Why You Must Visit Les Frigos in Paris


 An arial view of Les Frigos – Courtesy of Wikimedia Images 

Last Tuesday was one of those rare, sunny January days that are so seldom gifted to the rainy city of Paris. After visiting 59 Rivoli earlier in the month (another collective art space like Les Frigos) I decided to take advantage of the scarce Vitamin D and take the long bike ride to the 13th arrondissement: district of Les Frigos.

It was my first time in this eastern section of Paris, and while I had heard praise of the Les Frigos during my time living in France, I had yet to see if for myself. It stuck out like a sore thumb. The building itself looked like some contemporary mix of an abandoned factory and a fairytale castle.

Graffitti on the walls of Les Frigos – Courtesy of Wikimedia Commons 

Every inch of wall within human grasp was engulfed in graffiti and street art. The buildings nearest Les Frigos had also been tagged. Street art revolved outwards from its artistic center, leaving its mark on the banks and Parisian shops that neighbored it.

It took me about ten minutes to find the door, only to find that the visiting hours had ended nearly two hours ago (it was only 3:00 pm). I was sinking into annoyance and getting ready to leave when a man walked out from the glass doors and gave me a friendly nod. We exchanged a few words and he told me that if I wanted to take I walk through no one would care. “Its a free space,” he told me.

What is Les Frigos?

Courtesy of Wikimedia Commons

Literally translated to mean The Refrigerators, Les Frigos is a massive building containing different sized “fridges,” if you will, in which painters, musicians and photographers have made their home.

It is located in the 13th arrondissement, lodged on the left bank and commonly known for its Asian community and its National Library of France. At one time, the 13th arrondissement was a thriving middle-class neighborhood and was complete with factories, warehouses and other industrial buildings.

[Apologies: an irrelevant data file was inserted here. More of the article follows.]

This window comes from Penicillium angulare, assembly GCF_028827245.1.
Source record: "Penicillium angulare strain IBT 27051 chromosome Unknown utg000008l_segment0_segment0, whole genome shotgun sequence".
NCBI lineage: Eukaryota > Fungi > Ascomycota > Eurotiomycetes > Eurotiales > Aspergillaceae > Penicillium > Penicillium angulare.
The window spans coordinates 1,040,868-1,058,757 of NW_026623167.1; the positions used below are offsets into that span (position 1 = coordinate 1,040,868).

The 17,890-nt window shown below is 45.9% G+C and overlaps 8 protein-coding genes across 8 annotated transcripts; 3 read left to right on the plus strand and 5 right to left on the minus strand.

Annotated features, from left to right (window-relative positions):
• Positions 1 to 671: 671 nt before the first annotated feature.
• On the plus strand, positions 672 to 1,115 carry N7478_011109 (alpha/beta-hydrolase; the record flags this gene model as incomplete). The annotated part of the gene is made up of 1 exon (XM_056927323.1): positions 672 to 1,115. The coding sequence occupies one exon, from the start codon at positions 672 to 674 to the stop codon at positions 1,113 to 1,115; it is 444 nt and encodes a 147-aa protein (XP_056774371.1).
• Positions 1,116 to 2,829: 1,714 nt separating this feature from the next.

Les Frigos originated as one of these warehouses. It was built in 1921 and was used to store products that had to be kept cold, hence its namesake. Thanks to this, the walls are thick and well insulated, making it easy for musicians and rowdy artists to do as they please without being too intrusive.

After shutting down in 1971, the warehouse became a vast wasteland of metal and decay. It stayed that way for nearly nine years until being taken over by a small group of squatters in 1980. It was then slowly transformed into the unique artistic space that it is today.

There are now around 100 artists living and working in Les Frigos. Hidden within its fortress-like walls are theaters, workshops, musical studios, cafés and gardens. It is one of the nicest walks in Paris.

Inside The Refrigerators 

Photo by Olia Gozha on Unsplash

The first thing I noticed was the total lack of noise inside the hallways. I would assume that it is not always like this – when the space is open to visitors I imagine it to be swarming with people – but when I went, besides the occasional opening of the heavy metal doors, all was quiet.